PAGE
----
One woman I know threw out her canned goods. Another questioned whether her daughter’s death was related to the diet sodas she drank from plastic bottles. Both were among the many members of online support groups I belong to responding to a study from the Duke University School of Medicine and the Duke Cancer Institute. Lead author Gayathri Devi, Ph.D., and colleagues report that they have found that bisphenol A (BPA), a substance common in plastics and food can linings, not only appears to spur inflammatory breast cancer (IBC) cell growth, but also to inhibit the effectiveness of certain treatments.
Dr. Devi and colleagues also reported on a BPA connection to inflammatory breast cancer in a study in 2014. This more recent study looked specifically at how BPA affects IBC cells. BPA is known to disrupt the endocrine system, so it makes sense to suspect that it might be related to breast cancer because the majority of breast cancers are estrogen receptor positive and therefore sensitive to any changes in estrogen levels. However, when this new research looked at how BPA promoted IBC cell growth, the scientists found it has nothing to do with estrogen.
BPA affects the signals that tell cells to divide
Cells know when to divide through a complicated pathway of signals. Among these are epidermal growth factor receptors (EGFR). The EGFR signals other parts of the cell which leads to cell division. In Dr. Devi’s research, low doses of BPA doubled the EGFR signals, which led to increased division of the IBC cells. Some of the drugs that are currently used to treat breast cancer work by interfering with EGFR signaling, but the BPA exposure reduced those drugs’ effectiveness.
This information is important for people whose breast cancers are not estrogen receptor positive because it offers the potential for more effective treatments for them. It is also good news for IBC patients because it suggests why certain forms of treatment may not be as effective for them as for other breast cancer patients. In the past, little IBC specific research has been done, even though it is the most aggressive form of breast cancer.
BPA outside the laboratory
It is important to keep this kind of science news in perspective. The study was done on cells in a laboratory, not on people. All too often a promising insight into cancer found in a lab doesn’t translate into real life solutions. But BPA keeps on turning up as problematic in research.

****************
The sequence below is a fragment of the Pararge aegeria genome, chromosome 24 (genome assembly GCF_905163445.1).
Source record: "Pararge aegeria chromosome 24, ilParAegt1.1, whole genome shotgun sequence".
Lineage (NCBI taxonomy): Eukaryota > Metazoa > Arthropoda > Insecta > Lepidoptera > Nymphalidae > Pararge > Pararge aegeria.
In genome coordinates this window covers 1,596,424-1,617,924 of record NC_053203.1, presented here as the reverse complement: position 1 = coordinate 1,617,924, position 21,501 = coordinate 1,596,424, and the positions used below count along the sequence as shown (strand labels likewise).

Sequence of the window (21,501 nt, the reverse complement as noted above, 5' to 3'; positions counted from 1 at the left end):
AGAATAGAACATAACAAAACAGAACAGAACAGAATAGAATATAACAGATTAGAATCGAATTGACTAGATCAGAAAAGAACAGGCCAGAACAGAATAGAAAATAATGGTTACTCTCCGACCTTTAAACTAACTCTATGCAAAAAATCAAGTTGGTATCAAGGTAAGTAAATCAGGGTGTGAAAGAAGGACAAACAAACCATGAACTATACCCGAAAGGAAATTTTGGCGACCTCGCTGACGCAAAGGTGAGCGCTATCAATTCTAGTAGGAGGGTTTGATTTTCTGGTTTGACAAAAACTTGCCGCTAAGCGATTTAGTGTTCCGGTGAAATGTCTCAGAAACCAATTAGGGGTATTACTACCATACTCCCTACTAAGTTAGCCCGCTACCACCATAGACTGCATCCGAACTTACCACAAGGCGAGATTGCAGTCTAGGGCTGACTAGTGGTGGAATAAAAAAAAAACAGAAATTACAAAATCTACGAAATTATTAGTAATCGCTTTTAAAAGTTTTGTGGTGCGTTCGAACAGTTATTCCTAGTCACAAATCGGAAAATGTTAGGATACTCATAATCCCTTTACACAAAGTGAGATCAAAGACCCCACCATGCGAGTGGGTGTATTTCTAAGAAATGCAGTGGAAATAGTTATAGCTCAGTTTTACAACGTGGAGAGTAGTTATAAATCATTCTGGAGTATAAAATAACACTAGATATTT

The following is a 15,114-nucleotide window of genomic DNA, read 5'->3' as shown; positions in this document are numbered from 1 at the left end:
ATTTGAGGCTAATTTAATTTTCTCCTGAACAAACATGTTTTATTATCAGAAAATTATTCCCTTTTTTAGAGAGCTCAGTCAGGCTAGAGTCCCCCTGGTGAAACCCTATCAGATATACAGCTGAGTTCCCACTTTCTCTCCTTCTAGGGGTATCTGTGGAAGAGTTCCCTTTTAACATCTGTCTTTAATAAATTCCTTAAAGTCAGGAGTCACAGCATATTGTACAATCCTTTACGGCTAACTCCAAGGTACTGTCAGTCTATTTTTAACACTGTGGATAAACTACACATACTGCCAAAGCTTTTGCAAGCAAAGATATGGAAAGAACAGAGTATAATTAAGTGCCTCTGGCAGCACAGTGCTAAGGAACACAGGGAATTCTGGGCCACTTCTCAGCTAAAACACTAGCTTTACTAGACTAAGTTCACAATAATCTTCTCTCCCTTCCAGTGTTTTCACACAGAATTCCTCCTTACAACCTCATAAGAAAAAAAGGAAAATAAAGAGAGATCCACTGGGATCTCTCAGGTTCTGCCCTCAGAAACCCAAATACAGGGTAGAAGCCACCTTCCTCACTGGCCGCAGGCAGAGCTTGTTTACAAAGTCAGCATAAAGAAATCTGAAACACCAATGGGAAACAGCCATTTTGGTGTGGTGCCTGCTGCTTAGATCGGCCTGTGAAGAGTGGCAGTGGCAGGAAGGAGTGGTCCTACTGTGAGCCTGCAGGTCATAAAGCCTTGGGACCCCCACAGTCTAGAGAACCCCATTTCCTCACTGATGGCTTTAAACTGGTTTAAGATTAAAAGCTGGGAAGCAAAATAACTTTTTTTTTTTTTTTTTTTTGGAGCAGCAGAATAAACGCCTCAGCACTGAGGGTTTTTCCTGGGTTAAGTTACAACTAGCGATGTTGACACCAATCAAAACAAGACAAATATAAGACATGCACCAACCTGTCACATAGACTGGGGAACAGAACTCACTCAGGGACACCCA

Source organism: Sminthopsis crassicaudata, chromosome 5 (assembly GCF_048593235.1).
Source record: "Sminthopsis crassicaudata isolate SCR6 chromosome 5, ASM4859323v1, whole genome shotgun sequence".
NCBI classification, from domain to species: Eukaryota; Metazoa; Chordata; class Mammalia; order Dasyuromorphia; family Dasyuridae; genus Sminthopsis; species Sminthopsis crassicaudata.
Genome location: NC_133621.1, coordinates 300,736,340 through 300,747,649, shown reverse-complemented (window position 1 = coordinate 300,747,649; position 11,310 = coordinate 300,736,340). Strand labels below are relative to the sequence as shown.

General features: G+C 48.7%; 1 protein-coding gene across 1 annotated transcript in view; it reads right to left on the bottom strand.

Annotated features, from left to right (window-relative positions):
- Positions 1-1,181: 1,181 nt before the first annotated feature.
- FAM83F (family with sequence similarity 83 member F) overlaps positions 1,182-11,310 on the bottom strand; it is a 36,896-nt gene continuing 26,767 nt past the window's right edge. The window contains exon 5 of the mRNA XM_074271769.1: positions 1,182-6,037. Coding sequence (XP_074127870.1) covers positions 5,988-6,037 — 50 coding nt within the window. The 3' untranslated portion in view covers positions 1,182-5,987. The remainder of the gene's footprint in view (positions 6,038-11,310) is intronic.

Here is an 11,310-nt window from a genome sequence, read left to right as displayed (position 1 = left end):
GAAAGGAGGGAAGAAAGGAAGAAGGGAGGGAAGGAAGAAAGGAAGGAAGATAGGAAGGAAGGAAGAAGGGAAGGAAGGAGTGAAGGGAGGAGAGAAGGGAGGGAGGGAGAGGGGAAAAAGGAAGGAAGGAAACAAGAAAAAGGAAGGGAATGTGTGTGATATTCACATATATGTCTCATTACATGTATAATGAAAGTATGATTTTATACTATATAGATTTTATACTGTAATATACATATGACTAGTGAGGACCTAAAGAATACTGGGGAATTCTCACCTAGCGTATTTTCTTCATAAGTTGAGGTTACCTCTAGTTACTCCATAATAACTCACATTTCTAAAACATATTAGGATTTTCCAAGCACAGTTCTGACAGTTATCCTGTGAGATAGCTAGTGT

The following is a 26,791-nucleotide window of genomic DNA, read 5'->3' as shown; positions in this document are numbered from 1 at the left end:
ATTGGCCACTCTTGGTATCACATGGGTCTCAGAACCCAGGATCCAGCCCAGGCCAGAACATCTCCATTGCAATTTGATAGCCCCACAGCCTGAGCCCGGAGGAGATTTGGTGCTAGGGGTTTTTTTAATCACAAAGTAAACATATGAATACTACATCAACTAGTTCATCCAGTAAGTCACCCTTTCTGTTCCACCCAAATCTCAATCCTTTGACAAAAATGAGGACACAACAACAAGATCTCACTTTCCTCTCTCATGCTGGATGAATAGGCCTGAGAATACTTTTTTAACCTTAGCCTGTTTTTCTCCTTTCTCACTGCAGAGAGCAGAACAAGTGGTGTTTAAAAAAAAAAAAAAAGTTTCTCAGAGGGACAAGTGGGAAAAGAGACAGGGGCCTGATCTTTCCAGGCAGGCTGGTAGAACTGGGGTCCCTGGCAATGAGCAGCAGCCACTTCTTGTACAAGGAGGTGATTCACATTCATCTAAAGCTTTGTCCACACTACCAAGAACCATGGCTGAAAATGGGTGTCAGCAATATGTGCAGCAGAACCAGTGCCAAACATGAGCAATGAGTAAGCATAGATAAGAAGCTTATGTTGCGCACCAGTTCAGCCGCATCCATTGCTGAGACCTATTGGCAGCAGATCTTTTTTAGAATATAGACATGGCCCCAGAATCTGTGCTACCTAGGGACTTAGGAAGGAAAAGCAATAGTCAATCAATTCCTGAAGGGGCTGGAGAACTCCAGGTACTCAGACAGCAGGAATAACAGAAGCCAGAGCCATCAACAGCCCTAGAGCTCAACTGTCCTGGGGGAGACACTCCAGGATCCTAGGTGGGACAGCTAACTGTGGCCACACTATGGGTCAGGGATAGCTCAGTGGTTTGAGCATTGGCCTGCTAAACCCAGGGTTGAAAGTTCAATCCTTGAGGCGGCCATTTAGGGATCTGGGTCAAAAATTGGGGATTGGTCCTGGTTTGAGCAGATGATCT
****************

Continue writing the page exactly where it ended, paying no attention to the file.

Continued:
The National Health Institute of Environmental Sciences website page on BPA says, “The Bisphenol A can leach into food from the protective internal epoxy resin coatings of canned foods and from consumer products such as polycarbonate tableware, food storage containers, water bottles, and baby bottles. The degree to which BPA leaches from polycarbonate bottles into liquid may depend more on the temperature of the liquid or bottle, than the age of the container.”
What should you do?
BPA seems to be everywhere! How much could a little bit hurt you? That answer isn’t clear, but reducing your exposure seems to be a sensible precaution, especially for families with young children and for people already at a high risk for breast cancer.
- When possible, look for containers that are BPA free. Manufacturers often label their containers as BPA free now because they are aware that consumers want to avoid BPA. Plastics with a 3 or 7 recycle code are more likely to be made of BPA. Cans are of particular concern because they often have a resin lining that contains BPA. Some companies have stopped using resin in cans, so read labels.
- Don’t heat plastics. Whether it is in a microwave or dishwasher, heat can release the BPA, and it may leach into your food. Even if a plastic is labeled BPA-free, it is a good practice not to heat other plastics because some of them are also suspect for potential health concerns.
- Don’t panic. The Food and Drug Administration (FDA) considers the low levels of BPA exposure from food containers to be safe. The absence of large-scale studies documenting damage from BPA in humans leads the FDA to conclude that BPA is safe because so little is actually ingested from a container. If you have been using a plastic sandwich container in your lunch box, the BPA in it isn’t likely to get into your body unless you put it in the microwave.
- Do your research. In an article in Science, Warren Cornwall points out that the controversy over BPA’s safety depends in part on what type of study is performed. Some of the studies that the FDA relied on to decide that BPA is safe were funded by the plastics industry. When making decisions about product safety, the FDA tends to avoid studies that look at how a substance affects mice and concentrates on studies in humans. As a consumer, you can decide for yourself how you evaluate laboratory studies on cells or mice and make up your own mind. Don’t decide based on headlines. Look at the evidence carefully when making decisions that affect you and your family.
For IBC patients, the good news is that particular attention is being paid to how IBC cells grow and what treatments might work best for them. We hope that this research will eventually lead to new medicine, but for now reducing BPA exposure might be a good idea.
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Phyllis Johnson is an inflammatory breast cancer (IBC) survivor diagnosed in 1998. She has written about cancer for HealthCentral since 2007. She serves on the Board of Directors for the Inflammatory Breast Cancer Research Foundation, the oldest 501(3)© organization focused on research for IBC. She is a list monitor for an online support group at www.ibcsupport.org. Phyllis attends conferences such as the National Breast Cancer Coalition’s Project LEAD® Institute. She tweets at @mrsphjohnson.